Fallaci, Oriana 1930–
Fallaci is an Italian novelist and journalist. Approaching her work as a socialist and a historian, she is deeply concerned with politics, feminism, and the influence of people in power. Her interviews with numerous leaders and political figures are known for their candor and controversial method of questioning. (See also Contemporary Authors, Vols. 77-80.)
Fallaci enacts each of her assignments [as interviewer] as though it were a boxing match or a love scene. She springs into many different postures in rapid succession to unnerve her opponent, and alternates verbal scratches with relenting pats until her subject releases what she takes to be the essence of himself.
Whether or not these disingenuous tactics are necessary to overcome the self-protectiveness of public figures, they certainly testify to her belief that nothing could be duller than objective fact, and that the pursuit of truth must be peppered with friction. She specializes in the production of a spurious electricity, not so much to switch a clear light on political leaders, as to disclose...
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Fallaci's new book ["Letter to a Child Never Born"], which she calls a novel, takes the form of a passionate dialogue with the unborn child she once carried during a three-month pregnancy. Its theme is easy enough to identify with, being central to the lives of most women: the general ambivalence of joy and fear towards the act of giving birth, the more agonizing ambivalence towards giving birth to an illegitimate child. Yet although the book has moments of intense emotional power it too often lapses into a bathos that is as disconcerting as it is unexpected, coming as it does from this rapier-witted debunker of all bourgeois clichés and historical sentimentalism.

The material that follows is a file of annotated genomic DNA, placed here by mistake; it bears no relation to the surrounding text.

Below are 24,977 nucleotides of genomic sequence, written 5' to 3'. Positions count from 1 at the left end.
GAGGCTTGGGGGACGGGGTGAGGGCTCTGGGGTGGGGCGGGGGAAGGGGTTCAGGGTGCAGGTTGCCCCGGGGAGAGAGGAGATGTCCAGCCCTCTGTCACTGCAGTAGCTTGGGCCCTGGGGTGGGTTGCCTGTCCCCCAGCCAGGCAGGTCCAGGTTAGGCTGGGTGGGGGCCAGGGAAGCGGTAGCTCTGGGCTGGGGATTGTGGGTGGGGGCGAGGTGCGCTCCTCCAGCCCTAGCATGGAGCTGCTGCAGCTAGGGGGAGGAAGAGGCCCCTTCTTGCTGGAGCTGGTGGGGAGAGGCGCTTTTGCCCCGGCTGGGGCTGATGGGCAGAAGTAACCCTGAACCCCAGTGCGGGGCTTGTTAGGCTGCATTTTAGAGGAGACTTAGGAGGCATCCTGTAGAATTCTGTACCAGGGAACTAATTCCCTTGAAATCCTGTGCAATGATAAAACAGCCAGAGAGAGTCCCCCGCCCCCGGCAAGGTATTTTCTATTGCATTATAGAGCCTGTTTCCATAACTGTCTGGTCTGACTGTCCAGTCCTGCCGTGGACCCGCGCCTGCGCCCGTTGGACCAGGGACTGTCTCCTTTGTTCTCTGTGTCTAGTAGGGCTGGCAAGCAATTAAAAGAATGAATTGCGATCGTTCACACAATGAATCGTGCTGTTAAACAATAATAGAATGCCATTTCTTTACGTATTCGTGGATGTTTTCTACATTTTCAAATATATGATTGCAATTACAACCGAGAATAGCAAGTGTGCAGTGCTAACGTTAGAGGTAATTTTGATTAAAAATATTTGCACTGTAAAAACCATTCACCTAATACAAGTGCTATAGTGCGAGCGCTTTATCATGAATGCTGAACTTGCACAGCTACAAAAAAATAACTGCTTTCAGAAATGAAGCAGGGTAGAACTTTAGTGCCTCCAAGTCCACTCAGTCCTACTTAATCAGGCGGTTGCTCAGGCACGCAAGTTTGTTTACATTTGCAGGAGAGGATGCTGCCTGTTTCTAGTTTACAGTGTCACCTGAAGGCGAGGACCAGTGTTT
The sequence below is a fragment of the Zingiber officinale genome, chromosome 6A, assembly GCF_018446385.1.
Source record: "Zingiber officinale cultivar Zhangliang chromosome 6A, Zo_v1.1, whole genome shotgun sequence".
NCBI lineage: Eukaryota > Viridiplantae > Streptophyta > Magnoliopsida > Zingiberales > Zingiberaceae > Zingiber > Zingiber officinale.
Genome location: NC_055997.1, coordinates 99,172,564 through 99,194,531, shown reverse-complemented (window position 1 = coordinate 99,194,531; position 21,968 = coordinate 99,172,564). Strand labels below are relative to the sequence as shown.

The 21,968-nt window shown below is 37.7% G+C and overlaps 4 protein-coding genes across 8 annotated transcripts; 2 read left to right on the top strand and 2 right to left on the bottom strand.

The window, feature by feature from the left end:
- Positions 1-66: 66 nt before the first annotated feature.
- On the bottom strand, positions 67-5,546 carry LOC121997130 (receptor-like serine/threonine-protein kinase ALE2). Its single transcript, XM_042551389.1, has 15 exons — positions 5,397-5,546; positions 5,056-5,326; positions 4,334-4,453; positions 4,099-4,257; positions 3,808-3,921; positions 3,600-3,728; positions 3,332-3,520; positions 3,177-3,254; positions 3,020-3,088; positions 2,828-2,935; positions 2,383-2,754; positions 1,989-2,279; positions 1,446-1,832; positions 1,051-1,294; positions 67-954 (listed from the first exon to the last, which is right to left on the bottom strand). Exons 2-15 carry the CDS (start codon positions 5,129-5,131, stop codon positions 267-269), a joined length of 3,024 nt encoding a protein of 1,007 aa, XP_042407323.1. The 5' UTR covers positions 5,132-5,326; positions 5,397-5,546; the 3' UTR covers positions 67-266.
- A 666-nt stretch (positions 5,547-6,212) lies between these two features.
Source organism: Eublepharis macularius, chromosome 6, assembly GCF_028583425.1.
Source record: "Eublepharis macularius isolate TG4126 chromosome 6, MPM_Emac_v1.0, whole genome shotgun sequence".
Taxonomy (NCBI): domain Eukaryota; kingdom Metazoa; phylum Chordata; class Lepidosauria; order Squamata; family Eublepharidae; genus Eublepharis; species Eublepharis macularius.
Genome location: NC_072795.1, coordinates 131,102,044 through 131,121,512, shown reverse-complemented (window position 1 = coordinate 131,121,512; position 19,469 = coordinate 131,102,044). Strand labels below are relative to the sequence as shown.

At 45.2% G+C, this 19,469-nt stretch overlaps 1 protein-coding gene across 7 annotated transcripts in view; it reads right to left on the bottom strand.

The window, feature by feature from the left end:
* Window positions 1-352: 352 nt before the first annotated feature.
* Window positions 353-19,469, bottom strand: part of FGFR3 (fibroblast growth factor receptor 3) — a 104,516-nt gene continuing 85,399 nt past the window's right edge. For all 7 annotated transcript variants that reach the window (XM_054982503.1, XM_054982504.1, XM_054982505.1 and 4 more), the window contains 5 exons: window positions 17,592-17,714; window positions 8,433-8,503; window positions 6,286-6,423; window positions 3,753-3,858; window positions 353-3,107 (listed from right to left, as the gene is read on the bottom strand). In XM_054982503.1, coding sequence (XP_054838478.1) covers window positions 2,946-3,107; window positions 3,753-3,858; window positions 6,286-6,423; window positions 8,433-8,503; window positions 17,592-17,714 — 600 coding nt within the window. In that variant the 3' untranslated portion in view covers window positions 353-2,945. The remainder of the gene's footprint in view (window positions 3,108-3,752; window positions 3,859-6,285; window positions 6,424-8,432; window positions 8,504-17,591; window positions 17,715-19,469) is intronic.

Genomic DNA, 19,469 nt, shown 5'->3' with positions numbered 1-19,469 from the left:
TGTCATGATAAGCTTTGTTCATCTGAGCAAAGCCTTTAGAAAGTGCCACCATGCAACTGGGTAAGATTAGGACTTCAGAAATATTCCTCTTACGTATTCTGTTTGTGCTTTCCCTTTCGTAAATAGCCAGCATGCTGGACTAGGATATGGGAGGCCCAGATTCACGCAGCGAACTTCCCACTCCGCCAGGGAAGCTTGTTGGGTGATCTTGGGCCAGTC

"Letter to a Child Never Born" is a...
(The entire section is 718 words.)
Fallaci focuses [the whole of Letter to a Child Never Born] on the child's physical presence within the heroine; the fetus as imagined from an article becomes the other main character, and is addressed throughout….
Though her tone tends to be arch, Fallaci makes the process of pregnancy marvelously vivid….
The novel neatly encapsulates the battle between an old longing that may be irresistibly instinctual, and the urge of women toward outer fulfillment, worldly success. (p. 15)
Fallaci is famous for her interviews with celebrities…. Her power is such that she could bring to heel the Duchess of Alba, with all her 63 titles, by threatening to choose...
(The entire section is 413 words.)
Unlike most modern novels I have read in recent years, [Letter to a Child Never Born] will be difficult to forget. In the form of a novel, and I frequently found it necessary to remind myself that it was a novel and not a private journal I was reading, it is an intensely personal reflection upon the purpose and value of human existence. The medium of expression is a tragic monologue in which an unmarried, liberated career woman confronts the question to give life or to deny it….
To the end the mother retains her independence by refusing to agree with the child's decision to die on the grounds that "it is not enough to believe in love if you don't believe in life." For her the meaning of life...
(The entire section is 201 words.)